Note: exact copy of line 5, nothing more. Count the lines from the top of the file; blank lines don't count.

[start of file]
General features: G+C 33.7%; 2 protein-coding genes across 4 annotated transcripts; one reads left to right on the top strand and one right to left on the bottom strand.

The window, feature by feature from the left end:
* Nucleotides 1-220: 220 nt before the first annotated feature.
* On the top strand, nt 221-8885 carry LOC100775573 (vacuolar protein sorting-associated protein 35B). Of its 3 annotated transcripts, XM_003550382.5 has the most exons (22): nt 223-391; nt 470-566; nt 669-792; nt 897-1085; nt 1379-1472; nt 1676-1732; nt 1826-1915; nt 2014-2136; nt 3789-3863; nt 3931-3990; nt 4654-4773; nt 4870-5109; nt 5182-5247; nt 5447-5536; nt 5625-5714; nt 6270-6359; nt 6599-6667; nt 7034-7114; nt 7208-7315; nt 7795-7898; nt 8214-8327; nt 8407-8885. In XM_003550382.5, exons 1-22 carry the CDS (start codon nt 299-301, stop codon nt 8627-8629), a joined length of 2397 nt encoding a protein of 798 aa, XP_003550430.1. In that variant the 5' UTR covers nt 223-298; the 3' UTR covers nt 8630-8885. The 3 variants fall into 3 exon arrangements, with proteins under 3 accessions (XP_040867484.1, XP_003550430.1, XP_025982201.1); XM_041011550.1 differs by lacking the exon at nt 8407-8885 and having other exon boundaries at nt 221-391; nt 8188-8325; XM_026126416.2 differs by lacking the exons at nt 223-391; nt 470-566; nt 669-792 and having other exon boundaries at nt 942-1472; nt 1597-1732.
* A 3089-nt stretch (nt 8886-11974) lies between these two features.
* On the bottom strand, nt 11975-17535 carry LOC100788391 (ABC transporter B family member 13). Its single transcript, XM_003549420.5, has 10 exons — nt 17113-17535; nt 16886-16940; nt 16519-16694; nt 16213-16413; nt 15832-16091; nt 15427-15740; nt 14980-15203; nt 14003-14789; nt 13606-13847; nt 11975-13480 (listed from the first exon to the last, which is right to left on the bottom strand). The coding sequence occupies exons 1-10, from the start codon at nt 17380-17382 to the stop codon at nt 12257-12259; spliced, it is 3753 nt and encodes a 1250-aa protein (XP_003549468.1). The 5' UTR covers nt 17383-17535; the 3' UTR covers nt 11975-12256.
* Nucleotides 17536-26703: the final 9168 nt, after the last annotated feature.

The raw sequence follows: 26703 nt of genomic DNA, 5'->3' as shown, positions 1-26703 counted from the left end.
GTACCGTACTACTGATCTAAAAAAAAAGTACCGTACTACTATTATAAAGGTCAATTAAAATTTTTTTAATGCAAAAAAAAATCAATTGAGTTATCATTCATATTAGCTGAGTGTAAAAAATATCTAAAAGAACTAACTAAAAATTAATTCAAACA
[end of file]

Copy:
* A 3089-nt stretch (nt 8886-11974) lies between these two features.